When the law change was made in 2006, lawmakers reasoned that Citizens’ own policyholders should be the first ones on the hook for any deficit because they’re the ones that benefit from Citizens’ coverage.
At that time, the Legislature also made the distinction between homesteaded properties — mainly those that qualify for the state’s homestead exemption on their property taxes because the homes are primary residences — and nonhomestead ones. These are often vacation homes or investor-owned properties.
”The thinking was that these out-of-towners are benefiting from the state-run insurance company and they should pay more if there is a shortfall,” says Jeff Grady, president of the Florida Association of Insurance Agents.
Condominium associations are considered homesteaded properties.
However, businesses fall into the nonhomesteaded category. Nearly 1,700 commercial properties have windstorm coverage through Citizens.
Suarez points out that there’s another group of nonhomesteaded properties — and many are in South Florida. Those homes owned by recent immigrants who are waiting for resident status, or foreigners who legally live in Florida, don’t qualify for the homestead exemption. If those homeowners insure a home through Citizens, they could see up to three assessments as well.
In all, Citizens estimates it covers 450,000 nonhomesteaded properties of more than 1.3 million homes, condos and apartments throughout the state, with nearly half its policies in South Florida.
Susanne Murphy, Citizens’ executive vice president, says the insurer has been making legislators and agents aware of the coming change in how these surcharges are applied. But it’s not asking lawmakers to defer this change for another year.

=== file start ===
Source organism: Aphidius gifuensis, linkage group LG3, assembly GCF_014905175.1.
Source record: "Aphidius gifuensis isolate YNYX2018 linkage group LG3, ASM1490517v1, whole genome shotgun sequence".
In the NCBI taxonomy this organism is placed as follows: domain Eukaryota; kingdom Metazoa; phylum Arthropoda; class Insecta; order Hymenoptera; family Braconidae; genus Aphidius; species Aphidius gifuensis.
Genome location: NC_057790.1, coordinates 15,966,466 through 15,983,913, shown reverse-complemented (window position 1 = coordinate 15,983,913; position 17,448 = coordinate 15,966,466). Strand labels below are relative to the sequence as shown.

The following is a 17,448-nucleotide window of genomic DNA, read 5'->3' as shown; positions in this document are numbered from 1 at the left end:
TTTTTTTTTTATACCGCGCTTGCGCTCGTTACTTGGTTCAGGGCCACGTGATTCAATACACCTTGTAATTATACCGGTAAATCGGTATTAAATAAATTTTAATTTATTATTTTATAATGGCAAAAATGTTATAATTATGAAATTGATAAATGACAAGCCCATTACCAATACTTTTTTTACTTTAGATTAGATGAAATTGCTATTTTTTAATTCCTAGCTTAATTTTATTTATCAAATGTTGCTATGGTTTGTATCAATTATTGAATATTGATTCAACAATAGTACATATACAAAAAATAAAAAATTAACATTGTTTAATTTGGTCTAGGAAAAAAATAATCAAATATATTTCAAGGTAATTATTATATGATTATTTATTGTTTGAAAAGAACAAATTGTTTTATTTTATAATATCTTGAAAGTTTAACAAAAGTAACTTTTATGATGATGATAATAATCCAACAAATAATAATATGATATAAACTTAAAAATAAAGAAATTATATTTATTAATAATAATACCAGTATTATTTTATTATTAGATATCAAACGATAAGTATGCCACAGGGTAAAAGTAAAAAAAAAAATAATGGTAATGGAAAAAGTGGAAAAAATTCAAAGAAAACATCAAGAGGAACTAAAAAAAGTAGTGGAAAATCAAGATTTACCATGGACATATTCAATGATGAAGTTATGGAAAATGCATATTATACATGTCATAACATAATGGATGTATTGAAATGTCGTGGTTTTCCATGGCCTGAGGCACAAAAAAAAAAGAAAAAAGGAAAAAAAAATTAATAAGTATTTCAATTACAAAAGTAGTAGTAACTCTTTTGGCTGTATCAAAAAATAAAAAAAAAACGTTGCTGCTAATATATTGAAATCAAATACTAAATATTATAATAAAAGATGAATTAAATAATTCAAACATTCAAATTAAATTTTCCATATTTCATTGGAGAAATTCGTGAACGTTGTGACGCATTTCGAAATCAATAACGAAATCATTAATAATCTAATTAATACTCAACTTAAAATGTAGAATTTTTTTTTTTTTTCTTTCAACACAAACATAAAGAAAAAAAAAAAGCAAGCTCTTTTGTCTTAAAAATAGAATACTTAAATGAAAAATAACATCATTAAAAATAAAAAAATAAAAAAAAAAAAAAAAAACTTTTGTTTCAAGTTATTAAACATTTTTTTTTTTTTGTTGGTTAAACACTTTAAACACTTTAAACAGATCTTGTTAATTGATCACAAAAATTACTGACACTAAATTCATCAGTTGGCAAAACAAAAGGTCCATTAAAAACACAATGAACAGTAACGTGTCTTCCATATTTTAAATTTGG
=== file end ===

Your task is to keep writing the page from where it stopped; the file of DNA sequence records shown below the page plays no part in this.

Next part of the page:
”That is a policy decision for the Legislature,” Murphy wrote in an e-mail responding to The Miami Herald’s questions.
Citizens discussed the assessment change at an agent seminar in South Florida last week. It mentioned the change at a House council meeting earlier this month.
But now agents and lawmakers are realizing the multiple assessments could be a huge burden for Floridians.
”Citizens policies should have a warning right on the front page in bold type” to alert consumers about the assessments, says Scott Johnson, also with the Florida Association of Insurance Agents.
The group put out a white paper, available on its website, to explain to agents how the assessments are tacked on to policies.
Grady said the agents’ group won’t lobby lawmakers to defer the assessment change. The key issue now is to be sure Citizens policyholders know about it and how it will affect them.
Sen. Bill Posey, the Republican from Rockledge who chairs the Senate’s Banking and Insurance committee, said interest is emerging in Tallahassee to postpone this assessment change at least another year.
Sen. Steve Geller, a Democrat from Cooper City, also said it’s possible the assessment change could be deferred for another year, along with an extention on Citizens’ rate freeze. Last year’s insurance bill froze rates for two years, ending Dec. 31.
Florida Chief Financial Officer Alex Sink remains focused on seeing the Legislature work to reduce the state’s exposure to hurricane risk in the Florida Hurricane Catastrophe Fund.
Citizens’ overall financial condition is on Sink’s radar, but she would like to see Citizens be actuarially sound. That would mean setting rates at a level that brings in enough cash to cover potential future claims.